The U.S. Court of Appeals in San Francisco (9th Cir.) granted a death row inmate a delay in execution so he could receive information about his execution protocol, marking the first time a federal appeals court indicated there might be a right to know details about the drugs used in an execution.
On Saturday, the divided three-judge panel reversed a U.S. District Court of Arizona decision that denied Joseph Wood the right to know the credentials of his executioners and the source of the drugs to be used on him.
The decision came four days before his scheduled execution.
The appeals court held that Wood’s questions about the drugs and executioners held merit, while there was little evidence for the state’s concerns that publicly identifying the drug manufacturer and administrators would interfere with the execution process.
“We recognize that the state has a strong interest in carrying out its criminal judgments. But the state’s argument ignores the ongoing and intensifying debate over lethal injection in this country, and the importance of providing specific and detailed information about how safely and reliably the death penalty is administered,” wrote Judge Sidney R. Thomas in the majority opinion.
The state appealed to the Ninth Circuit on Sunday for consideration by a wider panel of judges and indicated it may appeal to the U.S. Supreme Court if necessary, according to The New York Times.
Wood and five other capital prisoners filed a request to delay their executions until they receive the information requested, but the district court denied the delay on July 10, saying Wood failed to raise any “serious questions.” Wood appealed this decision the same day. His execution date was set for July 23.
Starting April 30, Wood’s lead attorney, Dale Baich, sent four letters to the Arizona Department of Corrections inquiring about the future execution, including the amount of the drugs midozalom and hydromorphone to be used on him, the manufacturers and sources of the drugs, and the credentials of those who would administer the drugs.
In several responses, the department informed Wood of the two drugs’ expiration dates, but redacted information on the manufacturers and suppliers. Wood continued to ask for the unredacted documents.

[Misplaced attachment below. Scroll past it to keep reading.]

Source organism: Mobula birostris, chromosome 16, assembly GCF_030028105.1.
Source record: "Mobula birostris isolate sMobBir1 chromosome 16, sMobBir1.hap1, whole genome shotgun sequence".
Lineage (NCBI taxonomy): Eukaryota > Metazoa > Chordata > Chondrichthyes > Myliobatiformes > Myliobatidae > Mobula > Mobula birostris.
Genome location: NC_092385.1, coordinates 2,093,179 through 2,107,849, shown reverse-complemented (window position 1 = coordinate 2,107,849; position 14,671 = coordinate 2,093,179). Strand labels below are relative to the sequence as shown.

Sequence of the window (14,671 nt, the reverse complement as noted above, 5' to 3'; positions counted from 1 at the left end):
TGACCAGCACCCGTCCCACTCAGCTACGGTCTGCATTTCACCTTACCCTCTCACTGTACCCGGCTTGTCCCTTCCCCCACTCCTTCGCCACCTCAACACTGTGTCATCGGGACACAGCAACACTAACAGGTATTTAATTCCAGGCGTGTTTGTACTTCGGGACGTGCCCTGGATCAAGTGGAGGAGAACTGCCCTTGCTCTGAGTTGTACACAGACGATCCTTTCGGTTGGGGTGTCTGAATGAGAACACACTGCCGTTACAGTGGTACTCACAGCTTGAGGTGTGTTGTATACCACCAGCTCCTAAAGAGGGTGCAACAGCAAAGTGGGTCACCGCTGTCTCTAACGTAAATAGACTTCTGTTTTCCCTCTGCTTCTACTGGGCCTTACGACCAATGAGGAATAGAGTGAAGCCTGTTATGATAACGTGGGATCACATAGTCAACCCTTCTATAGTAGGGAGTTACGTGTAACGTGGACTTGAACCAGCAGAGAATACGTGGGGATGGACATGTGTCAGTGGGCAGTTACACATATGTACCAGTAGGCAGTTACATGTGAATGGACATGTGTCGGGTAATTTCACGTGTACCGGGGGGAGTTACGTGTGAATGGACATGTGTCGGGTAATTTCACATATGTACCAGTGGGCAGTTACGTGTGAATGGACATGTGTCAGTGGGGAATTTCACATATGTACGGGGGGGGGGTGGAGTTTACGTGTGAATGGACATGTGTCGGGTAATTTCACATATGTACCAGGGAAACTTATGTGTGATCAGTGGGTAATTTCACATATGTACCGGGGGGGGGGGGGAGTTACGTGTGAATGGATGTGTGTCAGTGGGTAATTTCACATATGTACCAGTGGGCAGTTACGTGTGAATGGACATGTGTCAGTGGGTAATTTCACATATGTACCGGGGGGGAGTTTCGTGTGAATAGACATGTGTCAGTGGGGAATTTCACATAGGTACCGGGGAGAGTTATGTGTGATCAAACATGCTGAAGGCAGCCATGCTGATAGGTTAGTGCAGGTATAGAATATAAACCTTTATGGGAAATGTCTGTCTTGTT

The department also informed Wood that it would follow the two-drug protocol Ohio used in the botched execution of Dennis McGuire in January.
McGuire’s children have sued the Ohio Department of Rehabilitation and Corrections after they watched McGuire gasp and writhe in pain for 25 minutes before he died. McGuire was administered 10 mg of midozalom and 40 mg of hydromorphone, according to the Columbus Dispatch.
Other death row inmates in Georgia, Louisiana, Texas, Oklahoma and Missouri have unsuccessfully filed requests for release of information on their scheduled executions, often due to secrecy statutes, or state laws that protect the identities of those who participate “directly or indirectly” in an execution.
In October, the federal district court in Arizona struck down the state’s secrecy statute on First Amendment grounds when capital prisoners requested information on the source and nature of the drugs to be used in their executions.
The state of Arizona did not appeal the district court decision because the executions were carried out.
Baich, an assistant federal public defender, said historically citizens and capital prisoners have had a right to access to execution information, but in recent years, several states have tried to prevent public disclosure of that information.
"I think citizens need to be informed about what the state is doing when it is seeking to carry out the ultimate punishment," Baich said.
The Reporters Committee for Freedom of the Press filed a lawsuit in May under Missouri’s freedom of information law with the American Civil Liberties Union of Missouri and a reporter for St. Louis Public Radio challenging the state’s secrecy statute.
The parties in Missouri are challenging the state’s claim that laboratories and pharmacies supplying lethal injection drugs are “members of the execution team,” which would allow the state to withhold information on them under its secrecy statute.
Related Reporters Committee resources:
· NM&L: Lethal Secrecy